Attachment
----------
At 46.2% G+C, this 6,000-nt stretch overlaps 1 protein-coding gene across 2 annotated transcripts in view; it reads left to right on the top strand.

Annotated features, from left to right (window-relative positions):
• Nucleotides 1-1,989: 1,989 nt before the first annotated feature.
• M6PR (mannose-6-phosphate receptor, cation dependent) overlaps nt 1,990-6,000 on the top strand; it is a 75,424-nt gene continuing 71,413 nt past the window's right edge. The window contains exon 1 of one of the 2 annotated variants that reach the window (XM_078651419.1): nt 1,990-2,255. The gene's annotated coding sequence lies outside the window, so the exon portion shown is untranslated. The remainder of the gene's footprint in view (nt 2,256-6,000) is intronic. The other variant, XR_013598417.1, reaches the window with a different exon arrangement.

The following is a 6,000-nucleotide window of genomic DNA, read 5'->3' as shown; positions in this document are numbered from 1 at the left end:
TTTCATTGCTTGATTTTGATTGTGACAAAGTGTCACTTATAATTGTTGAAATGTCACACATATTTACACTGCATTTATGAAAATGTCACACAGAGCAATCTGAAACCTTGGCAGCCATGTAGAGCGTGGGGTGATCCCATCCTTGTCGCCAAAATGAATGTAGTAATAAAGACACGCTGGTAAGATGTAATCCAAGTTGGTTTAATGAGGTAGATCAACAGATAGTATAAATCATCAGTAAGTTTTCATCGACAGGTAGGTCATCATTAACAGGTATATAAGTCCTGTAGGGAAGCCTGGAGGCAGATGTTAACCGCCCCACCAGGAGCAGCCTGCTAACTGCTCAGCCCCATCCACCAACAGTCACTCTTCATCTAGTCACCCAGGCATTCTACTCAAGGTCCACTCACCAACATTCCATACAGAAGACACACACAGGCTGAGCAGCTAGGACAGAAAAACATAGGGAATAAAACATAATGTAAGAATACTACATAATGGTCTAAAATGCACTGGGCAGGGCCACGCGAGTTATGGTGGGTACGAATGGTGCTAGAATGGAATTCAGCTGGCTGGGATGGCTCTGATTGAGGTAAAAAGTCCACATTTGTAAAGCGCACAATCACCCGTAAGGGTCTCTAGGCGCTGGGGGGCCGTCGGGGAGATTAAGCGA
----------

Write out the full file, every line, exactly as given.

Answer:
At 46.2% G+C, this 6,000-nt stretch overlaps 1 protein-coding gene across 2 annotated transcripts in view; it reads left to right on the top strand.

Annotated features, from left to right (window-relative positions):
• Nucleotides 1-1,989: 1,989 nt before the first annotated feature.
• M6PR (mannose-6-phosphate receptor, cation dependent) overlaps nt 1,990-6,000 on the top strand; it is a 75,424-nt gene continuing 71,413 nt past the window's right edge. The window contains exon 1 of one of the 2 annotated variants that reach the window (XM_078651419.1): nt 1,990-2,255. The gene's annotated coding sequence lies outside the window, so the exon portion shown is untranslated. The remainder of the gene's footprint in view (nt 2,256-6,000) is intronic. The other variant, XR_013598417.1, reaches the window with a different exon arrangement.

The following is a 6,000-nucleotide window of genomic DNA, read 5'->3' as shown; positions in this document are numbered from 1 at the left end:
TTTCATTGCTTGATTTTGATTGTGACAAAGTGTCACTTATAATTGTTGAAATGTCACACATATTTACACTGCATTTATGAAAATGTCACACAGAGCAATCTGAAACCTTGGCAGCCATGTAGAGCGTGGGGTGATCCCATCCTTGTCGCCAAAATGAATGTAGTAATAAAGACACGCTGGTAAGATGTAATCCAAGTTGGTTTAATGAGGTAGATCAACAGATAGTATAAATCATCAGTAAGTTTTCATCGACAGGTAGGTCATCATTAACAGGTATATAAGTCCTGTAGGGAAGCCTGGAGGCAGATGTTAACCGCCCCACCAGGAGCAGCCTGCTAACTGCTCAGCCCCATCCACCAACAGTCACTCTTCATCTAGTCACCCAGGCATTCTACTCAAGGTCCACTCACCAACATTCCATACAGAAGACACACACAGGCTGAGCAGCTAGGACAGAAAAACATAGGGAATAAAACATAATGTAAGAATACTACATAATGGTCTAAAATGCACTGGGCAGGGCCACGCGAGTTATGGTGGGTACGAATGGTGCTAGAATGGAATTCAGCTGGCTGGGATGGCTCTGATTGAGGTAAAAAGTCCACATTTGTAAAGCGCACAATCACCCGTAAGGGTCTCTAGGCGCTGGGGGGCCGTCGGGGAGATTAAGCGA